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The American Diabetes Association and the National Institute of Health recommend a blood pressure of below 130/80 to prevent strokes, eye disease, heart disease and kidney disease in diabetics. The top number, the systolic, is the force of the blood against the walls of the arteries when the heart is beating. The bottom number, the diastolic, is the force of the blood against the arterial walls between heartbeats. Both are measured in millimeters of mercury.

Medications for lowering blood pressure include:

angiotensin converting enzyme (ACE) inhibitors,
angiotensin receptor blockers (ARB’s),
beta blockers, and
calcium channel blockers.

A hormone called angiotensin is a hormone that narrows the blood vessels, causing your B/P to increase. ACE inhibitors prevent the hormone from being manufactured by the body. ARB’s keep angiotensin from doing its job of narrowing blood vessels. Diuretics cause the kidneys to put more water into the urine, causing blood pressure to drop because the blood vessels have less fluid to carry. Beta blockers cause the heart to beat less forcefully and more slowly. Calcium channel blockers keep calcium away from the heart and blood vessels, allowing them to relax.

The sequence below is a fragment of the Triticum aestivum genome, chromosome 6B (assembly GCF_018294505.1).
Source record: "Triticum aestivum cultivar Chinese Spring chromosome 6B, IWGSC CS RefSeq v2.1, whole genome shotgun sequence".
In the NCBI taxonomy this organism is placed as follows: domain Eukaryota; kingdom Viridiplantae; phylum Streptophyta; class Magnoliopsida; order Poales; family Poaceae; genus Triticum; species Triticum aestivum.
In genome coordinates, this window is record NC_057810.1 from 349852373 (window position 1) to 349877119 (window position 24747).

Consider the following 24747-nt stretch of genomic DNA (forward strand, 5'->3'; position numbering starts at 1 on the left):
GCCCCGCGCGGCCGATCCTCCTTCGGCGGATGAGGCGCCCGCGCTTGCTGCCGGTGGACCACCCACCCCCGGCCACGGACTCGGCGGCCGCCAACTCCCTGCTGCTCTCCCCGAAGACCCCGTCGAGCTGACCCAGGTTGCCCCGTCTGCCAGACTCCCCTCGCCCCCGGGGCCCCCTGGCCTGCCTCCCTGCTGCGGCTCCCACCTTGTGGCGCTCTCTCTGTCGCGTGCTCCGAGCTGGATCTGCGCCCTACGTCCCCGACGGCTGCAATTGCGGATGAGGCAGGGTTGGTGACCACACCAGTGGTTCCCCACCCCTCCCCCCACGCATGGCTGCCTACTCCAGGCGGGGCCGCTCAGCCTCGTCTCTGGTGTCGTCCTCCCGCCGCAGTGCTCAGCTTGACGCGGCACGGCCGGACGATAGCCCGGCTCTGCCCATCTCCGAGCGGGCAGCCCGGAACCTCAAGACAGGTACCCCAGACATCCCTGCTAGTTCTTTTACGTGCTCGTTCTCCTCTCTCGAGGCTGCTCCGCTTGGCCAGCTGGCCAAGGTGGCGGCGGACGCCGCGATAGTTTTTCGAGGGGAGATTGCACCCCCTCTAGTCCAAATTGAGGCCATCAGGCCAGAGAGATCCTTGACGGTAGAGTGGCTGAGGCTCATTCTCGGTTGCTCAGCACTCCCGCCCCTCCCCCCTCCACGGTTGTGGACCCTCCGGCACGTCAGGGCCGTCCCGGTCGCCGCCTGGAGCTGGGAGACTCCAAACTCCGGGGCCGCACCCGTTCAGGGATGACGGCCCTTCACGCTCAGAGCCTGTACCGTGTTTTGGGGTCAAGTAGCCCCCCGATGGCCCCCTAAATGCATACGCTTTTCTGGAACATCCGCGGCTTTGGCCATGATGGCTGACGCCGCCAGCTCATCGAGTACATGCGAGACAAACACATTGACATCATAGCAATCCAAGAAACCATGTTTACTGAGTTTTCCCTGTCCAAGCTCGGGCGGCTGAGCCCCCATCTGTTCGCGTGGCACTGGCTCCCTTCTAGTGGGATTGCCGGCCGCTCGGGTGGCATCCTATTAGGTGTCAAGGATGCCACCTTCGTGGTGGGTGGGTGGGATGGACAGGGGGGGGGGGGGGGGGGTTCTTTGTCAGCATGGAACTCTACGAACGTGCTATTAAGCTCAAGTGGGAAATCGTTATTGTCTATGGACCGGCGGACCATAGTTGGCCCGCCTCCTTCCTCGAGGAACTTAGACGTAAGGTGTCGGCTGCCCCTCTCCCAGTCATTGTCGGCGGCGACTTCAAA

If you are on more than one type of anti-hypertensive drug and your blood pressure is above 130/80, check with your doctor as to whether you should take one or more of your medications at bedtime.


Type 2 Diabetes – Driving Precautions When You Have Diabetes!

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Diabetes can have an impact on your ability to drive safely in several ways. It puts you at risk of low blood sugar or hypoglycemia, which affects your concentration and may impair your judgement and even lead to loss of consciousness. Or, your eyesight can be affected often due to high blood sugar levels distorting your lens, or because of damage to the retina, or cataracts.

Many diabetics though can drive safely and regularly. However, a small portion of the diabetic population may have an impairment in their driving ability because of their low or high blood sugar level and the presence of diabetes complications.

According to the John Hopkins POC-IT: Point of Care Information Technology Center, 0.4 to 3 percent of life-threatening motor vehicle accidents are caused directly by medical problems and complications. The most common condition responsible for motor vehicle accidents is epilepsy. The next most common cause of accidents is insulin-treated diabetes, which comprises 18 percent of cases. Acute myocardial infarction is present in 8 percent of cases.